Federal election: Which party has the best climate plan? Here’s where they stand

Climate change is the most important threat to human health on a planetary scale. Canadian governments – federal and provincial – have let us down with their inadequate commitment for climate action. As health professionals, we raise our voices and demand from politicians to act NOW!

Where do the leading federal parties stand on this crucial matter? The following is a September 9 article by Cameron Roberts, a researcher in sustainable transportation at Carleton University, who evaluates the climate action plans of the four main federal parties. This article is republished from The Conversation under a Creative Commons license. Read the original article.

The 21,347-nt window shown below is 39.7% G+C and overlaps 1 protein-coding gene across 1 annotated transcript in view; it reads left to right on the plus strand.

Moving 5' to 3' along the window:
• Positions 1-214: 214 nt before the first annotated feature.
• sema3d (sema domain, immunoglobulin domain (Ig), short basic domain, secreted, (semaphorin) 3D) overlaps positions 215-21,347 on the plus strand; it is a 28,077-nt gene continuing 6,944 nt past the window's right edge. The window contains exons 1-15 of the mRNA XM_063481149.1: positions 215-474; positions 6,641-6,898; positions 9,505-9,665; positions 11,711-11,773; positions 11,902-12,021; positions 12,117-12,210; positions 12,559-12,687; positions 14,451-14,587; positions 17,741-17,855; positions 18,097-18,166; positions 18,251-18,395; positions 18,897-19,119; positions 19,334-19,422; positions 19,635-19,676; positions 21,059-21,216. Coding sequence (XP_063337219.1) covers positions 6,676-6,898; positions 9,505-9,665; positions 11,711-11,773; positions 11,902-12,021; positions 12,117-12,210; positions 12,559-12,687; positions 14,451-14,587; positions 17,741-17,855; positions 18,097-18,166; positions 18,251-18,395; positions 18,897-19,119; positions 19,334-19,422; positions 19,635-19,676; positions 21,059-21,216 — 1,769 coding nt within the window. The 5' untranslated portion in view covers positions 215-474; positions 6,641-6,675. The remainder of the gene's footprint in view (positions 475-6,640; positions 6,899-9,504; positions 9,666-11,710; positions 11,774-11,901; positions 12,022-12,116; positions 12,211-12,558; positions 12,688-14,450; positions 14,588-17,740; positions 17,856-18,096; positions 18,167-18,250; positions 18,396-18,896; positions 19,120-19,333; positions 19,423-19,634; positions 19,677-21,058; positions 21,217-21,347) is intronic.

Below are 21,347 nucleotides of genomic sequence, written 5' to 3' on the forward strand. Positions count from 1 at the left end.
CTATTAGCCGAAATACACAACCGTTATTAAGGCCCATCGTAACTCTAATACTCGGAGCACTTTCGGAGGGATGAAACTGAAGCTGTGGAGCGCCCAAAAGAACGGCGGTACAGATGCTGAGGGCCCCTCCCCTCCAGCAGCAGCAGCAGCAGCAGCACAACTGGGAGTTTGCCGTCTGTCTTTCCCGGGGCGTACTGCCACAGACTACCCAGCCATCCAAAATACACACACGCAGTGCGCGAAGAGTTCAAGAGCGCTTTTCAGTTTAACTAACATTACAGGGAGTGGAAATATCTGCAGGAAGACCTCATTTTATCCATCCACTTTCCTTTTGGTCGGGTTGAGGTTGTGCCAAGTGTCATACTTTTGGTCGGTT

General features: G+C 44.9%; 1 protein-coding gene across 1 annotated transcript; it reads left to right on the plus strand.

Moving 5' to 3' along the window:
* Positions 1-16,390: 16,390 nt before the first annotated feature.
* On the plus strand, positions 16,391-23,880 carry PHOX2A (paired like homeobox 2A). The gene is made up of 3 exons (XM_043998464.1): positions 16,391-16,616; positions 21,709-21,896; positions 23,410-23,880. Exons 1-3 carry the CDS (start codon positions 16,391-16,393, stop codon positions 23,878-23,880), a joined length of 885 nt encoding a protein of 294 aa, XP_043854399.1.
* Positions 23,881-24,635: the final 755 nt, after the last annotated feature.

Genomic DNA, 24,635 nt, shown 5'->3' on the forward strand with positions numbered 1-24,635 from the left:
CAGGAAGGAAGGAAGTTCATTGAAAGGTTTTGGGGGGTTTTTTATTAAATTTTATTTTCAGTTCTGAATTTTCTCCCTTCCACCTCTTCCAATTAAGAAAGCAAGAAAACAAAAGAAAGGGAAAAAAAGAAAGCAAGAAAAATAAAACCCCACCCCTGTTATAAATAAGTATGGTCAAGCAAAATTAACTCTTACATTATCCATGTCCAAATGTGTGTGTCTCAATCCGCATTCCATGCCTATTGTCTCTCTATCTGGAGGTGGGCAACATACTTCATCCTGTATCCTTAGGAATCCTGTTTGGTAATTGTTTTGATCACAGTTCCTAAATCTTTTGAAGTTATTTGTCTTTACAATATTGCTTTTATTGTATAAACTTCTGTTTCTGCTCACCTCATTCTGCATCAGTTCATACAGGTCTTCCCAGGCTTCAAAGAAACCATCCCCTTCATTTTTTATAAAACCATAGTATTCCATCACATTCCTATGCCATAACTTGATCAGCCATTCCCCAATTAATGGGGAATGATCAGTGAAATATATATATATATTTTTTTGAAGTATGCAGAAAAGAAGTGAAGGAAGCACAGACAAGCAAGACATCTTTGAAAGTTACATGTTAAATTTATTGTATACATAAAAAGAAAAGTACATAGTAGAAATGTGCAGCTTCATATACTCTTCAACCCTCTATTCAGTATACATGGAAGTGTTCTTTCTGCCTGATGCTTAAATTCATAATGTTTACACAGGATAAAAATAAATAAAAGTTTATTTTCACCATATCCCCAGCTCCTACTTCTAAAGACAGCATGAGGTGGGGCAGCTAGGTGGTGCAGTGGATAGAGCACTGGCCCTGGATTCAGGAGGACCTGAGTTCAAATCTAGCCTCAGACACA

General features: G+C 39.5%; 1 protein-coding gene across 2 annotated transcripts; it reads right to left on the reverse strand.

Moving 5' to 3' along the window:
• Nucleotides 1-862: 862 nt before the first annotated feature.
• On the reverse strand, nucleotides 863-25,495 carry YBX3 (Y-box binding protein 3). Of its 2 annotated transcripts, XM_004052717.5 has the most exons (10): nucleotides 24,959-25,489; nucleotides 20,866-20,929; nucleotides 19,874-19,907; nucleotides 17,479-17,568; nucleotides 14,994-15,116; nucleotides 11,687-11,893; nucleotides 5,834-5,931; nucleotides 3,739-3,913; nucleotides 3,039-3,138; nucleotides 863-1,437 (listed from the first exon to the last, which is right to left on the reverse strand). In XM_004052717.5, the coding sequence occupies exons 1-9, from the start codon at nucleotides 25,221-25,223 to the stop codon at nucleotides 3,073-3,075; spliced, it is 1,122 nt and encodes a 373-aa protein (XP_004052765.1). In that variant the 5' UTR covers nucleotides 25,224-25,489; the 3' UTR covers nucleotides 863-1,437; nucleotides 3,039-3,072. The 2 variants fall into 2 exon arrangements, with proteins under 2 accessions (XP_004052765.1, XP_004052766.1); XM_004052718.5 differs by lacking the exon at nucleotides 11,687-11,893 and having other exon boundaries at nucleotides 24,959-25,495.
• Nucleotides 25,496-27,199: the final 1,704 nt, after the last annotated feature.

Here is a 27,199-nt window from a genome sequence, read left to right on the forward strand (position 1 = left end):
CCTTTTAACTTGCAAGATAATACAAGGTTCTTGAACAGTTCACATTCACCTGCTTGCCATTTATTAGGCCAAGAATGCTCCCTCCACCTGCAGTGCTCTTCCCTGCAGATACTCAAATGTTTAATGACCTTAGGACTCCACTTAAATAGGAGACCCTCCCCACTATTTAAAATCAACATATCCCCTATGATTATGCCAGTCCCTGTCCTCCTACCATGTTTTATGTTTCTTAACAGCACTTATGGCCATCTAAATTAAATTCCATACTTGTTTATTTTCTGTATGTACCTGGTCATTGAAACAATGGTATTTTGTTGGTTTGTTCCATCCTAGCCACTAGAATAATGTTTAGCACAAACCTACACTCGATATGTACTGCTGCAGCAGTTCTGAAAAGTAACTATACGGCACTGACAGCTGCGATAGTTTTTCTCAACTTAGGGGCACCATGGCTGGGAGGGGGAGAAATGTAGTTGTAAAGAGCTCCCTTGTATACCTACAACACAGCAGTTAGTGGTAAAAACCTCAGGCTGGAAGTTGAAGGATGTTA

The coronavirus crisis gives us a golden opportunity to make our society more sustainable, as politicians and organizations around the world have already noted. Just like how the oil crises of the 1970s led many countries to revolutionize their energy systems, the pandemic has given us a chance to rethink many aspects of our society — including our dependence on fossil fuels.

But the question of how to do this is tricky. The findings of socio-technical transitions researchers, who study large-scale technological change, can help us evaluate whether the climate platforms being put forward in this election will achieve what they say they will.

Liberals: Emphasizing innovation

Up until now, the Liberals have relied heavily on carbon pricing — an approach that has received considerable criticism. Carbon taxes reduce the problem to individual choices, ignoring the role played by infrastructure, regulations and industry structure.